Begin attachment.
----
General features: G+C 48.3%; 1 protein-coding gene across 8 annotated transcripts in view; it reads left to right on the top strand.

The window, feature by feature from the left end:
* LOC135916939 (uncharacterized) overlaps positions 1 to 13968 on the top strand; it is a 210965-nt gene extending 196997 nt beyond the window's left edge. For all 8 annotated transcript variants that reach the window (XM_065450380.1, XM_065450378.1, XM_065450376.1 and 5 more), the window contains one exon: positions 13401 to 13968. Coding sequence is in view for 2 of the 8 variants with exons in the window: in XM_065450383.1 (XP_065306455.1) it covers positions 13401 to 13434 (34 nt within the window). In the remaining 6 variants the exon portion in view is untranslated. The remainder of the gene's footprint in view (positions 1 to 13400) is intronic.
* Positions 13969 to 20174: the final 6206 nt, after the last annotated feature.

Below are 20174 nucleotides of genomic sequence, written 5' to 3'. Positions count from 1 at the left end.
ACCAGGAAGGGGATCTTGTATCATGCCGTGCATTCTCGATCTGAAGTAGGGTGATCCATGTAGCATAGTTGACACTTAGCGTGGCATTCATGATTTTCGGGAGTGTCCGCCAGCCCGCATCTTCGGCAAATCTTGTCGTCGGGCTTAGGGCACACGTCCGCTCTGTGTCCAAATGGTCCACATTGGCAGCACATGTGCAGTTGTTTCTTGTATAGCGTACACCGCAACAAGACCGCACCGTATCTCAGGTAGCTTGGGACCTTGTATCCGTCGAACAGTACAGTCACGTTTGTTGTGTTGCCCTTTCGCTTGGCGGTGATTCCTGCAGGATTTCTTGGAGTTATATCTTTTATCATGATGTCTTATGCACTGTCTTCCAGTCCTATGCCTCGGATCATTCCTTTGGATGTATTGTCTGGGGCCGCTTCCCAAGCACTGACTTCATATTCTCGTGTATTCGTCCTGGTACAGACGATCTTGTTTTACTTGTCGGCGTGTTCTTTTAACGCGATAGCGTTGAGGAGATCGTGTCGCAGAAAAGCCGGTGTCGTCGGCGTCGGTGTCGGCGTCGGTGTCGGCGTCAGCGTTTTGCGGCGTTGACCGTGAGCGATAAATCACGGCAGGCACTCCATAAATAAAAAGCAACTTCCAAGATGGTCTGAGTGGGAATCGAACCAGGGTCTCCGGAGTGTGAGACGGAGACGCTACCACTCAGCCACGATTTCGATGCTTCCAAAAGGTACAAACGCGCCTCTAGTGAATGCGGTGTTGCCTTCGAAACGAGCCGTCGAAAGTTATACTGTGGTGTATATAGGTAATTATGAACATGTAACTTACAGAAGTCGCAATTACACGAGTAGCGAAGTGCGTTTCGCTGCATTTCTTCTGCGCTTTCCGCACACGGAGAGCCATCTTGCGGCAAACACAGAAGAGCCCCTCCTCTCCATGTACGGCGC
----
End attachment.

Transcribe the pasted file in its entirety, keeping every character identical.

General features: G+C 48.3%; 1 protein-coding gene across 8 annotated transcripts in view; it reads left to right on the top strand.

The window, feature by feature from the left end:
* LOC135916939 (uncharacterized) overlaps positions 1 to 13968 on the top strand; it is a 210965-nt gene extending 196997 nt beyond the window's left edge. For all 8 annotated transcript variants that reach the window (XM_065450380.1, XM_065450378.1, XM_065450376.1 and 5 more), the window contains one exon: positions 13401 to 13968. Coding sequence is in view for 2 of the 8 variants with exons in the window: in XM_065450383.1 (XP_065306455.1) it covers positions 13401 to 13434 (34 nt within the window). In the remaining 6 variants the exon portion in view is untranslated. The remainder of the gene's footprint in view (positions 1 to 13400) is intronic.
* Positions 13969 to 20174: the final 6206 nt, after the last annotated feature.

Below are 20174 nucleotides of genomic sequence, written 5' to 3'. Positions count from 1 at the left end.
ACCAGGAAGGGGATCTTGTATCATGCCGTGCATTCTCGATCTGAAGTAGGGTGATCCATGTAGCATAGTTGACACTTAGCGTGGCATTCATGATTTTCGGGAGTGTCCGCCAGCCCGCATCTTCGGCAAATCTTGTCGTCGGGCTTAGGGCACACGTCCGCTCTGTGTCCAAATGGTCCACATTGGCAGCACATGTGCAGTTGTTTCTTGTATAGCGTACACCGCAACAAGACCGCACCGTATCTCAGGTAGCTTGGGACCTTGTATCCGTCGAACAGTACAGTCACGTTTGTTGTGTTGCCCTTTCGCTTGGCGGTGATTCCTGCAGGATTTCTTGGAGTTATATCTTTTATCATGATGTCTTATGCACTGTCTTCCAGTCCTATGCCTCGGATCATTCCTTTGGATGTATTGTCTGGGGCCGCTTCCCAAGCACTGACTTCATATTCTCGTGTATTCGTCCTGGTACAGACGATCTTGTTTTACTTGTCGGCGTGTTCTTTTAACGCGATAGCGTTGAGGAGATCGTGTCGCAGAAAAGCCGGTGTCGTCGGCGTCGGTGTCGGCGTCGGTGTCGGCGTCAGCGTTTTGCGGCGTTGACCGTGAGCGATAAATCACGGCAGGCACTCCATAAATAAAAAGCAACTTCCAAGATGGTCTGAGTGGGAATCGAACCAGGGTCTCCGGAGTGTGAGACGGAGACGCTACCACTCAGCCACGATTTCGATGCTTCCAAAAGGTACAAACGCGCCTCTAGTGAATGCGGTGTTGCCTTCGAAACGAGCCGTCGAAAGTTATACTGTGGTGTATATAGGTAATTATGAACATGTAACTTACAGAAGTCGCAATTACACGAGTAGCGAAGTGCGTTTCGCTGCATTTCTTCTGCGCTTTCCGCACACGGAGAGCCATCTTGCGGCAAACACAGAAGAGCCCCTCCTCTCCATGTACGGCGC